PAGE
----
The Michael Hoefflin Foundation for Children’s Cancer hosted its 26th annual Evening Under the Stars Gala Dinner & Charity Auction on Saturday to support the fight against pediatric cancer.
“It was the first event that we put together after forming our volunteer group,” said co-founder Chris Hoefflin, who lost his 10-year-old son Michael to brain cancer in 1996. “It’s been 25 years (for the foundation), but this is our 26th because it started right at the very beginning.”
This is the foundation’s largest fundraiser of the year, and Hoefflin said it’s important for two reasons.
“The funds that it raises, but also the awareness because it gives us the opportunity to really tell the story in an uplifting way and in a setting where people can really enjoy themselves, so it’s a very special event for us,” he added.
Proceeds from the event are expected to help the foundation to support families dealing with childhood cancer by providing them with financial assistance, such as with gas, groceries, support group meetings and family outings, all of which are crucial to families dealing with the emotional and unexpected financial burden of cancer, according to organizers.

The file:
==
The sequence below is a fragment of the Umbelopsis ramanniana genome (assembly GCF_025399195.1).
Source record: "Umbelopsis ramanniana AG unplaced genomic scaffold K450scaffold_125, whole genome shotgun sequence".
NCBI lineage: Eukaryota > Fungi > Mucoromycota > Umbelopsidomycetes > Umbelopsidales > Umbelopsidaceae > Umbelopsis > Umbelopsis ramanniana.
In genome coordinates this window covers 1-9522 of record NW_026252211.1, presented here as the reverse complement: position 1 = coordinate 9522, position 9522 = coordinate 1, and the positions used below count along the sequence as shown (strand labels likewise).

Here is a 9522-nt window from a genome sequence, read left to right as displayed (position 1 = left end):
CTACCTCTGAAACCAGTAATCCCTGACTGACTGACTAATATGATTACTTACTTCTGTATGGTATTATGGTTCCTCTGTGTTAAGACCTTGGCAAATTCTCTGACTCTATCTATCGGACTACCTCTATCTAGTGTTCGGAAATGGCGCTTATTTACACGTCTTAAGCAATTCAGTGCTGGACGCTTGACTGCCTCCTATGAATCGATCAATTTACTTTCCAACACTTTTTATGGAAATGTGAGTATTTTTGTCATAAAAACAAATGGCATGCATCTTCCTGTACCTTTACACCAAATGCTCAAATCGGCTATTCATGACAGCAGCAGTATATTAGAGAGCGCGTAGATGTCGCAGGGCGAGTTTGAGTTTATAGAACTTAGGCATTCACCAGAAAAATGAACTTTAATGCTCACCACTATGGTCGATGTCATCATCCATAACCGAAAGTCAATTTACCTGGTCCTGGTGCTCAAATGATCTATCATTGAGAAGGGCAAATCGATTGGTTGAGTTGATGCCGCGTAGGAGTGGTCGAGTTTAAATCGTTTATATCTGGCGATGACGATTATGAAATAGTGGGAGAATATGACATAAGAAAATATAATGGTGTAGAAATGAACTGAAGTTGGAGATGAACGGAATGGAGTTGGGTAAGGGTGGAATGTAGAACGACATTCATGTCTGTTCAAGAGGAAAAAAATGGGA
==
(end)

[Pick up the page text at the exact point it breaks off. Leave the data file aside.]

During the evening, guests heard from families who spoke about their experiences with pediatric cancer, in addition to a sit-down dinner catered by Salt Creek Grille, live music performed by Radical 80’s, and both a silent and live auction.
While many were there to support the foundation, including representatives from many of the organizations they work with throughout the year, most were also there to celebrate.
“When I was going through treatment, they were a huge moral support,” cancer survivor Tyler Cordova said, adding that events such as this gala were a big part in boosting his spirits.
Tyler was diagnosed with non-Hodgkin’s lymphoma when he was just 4 years old.
“The very first night we were in the hospital room, we got a care kit from Michael Hoefflin (Foundation),” Tyler’s mother and co-chair of the board Holly Cordova said. “They were a tremendous help for the entire time that Tyler was in treatment, which was about six years.”
Now, Tyler is 17, and will be applying to some of the foundation’s college scholarships this year, which as a board member is Holly’s favorite aspect of the organization.
“Seeing the kids get to a point where they’re able to go to college — it’s so exciting and heartwarming to see,” she said.
For co-founder Sue Hoefflin, the importance of the foundation is really helping the families with simple things, like gas or grocery cards.
“When you’ve gone through it with them and seen what their worst is, then you see them come (to the gala), they’re happy and they’re enjoying life a little bit, it’s really indescribable for me,” she said.
And while they can celebrate what they’ve already accomplished, there’s always more to be done, she added.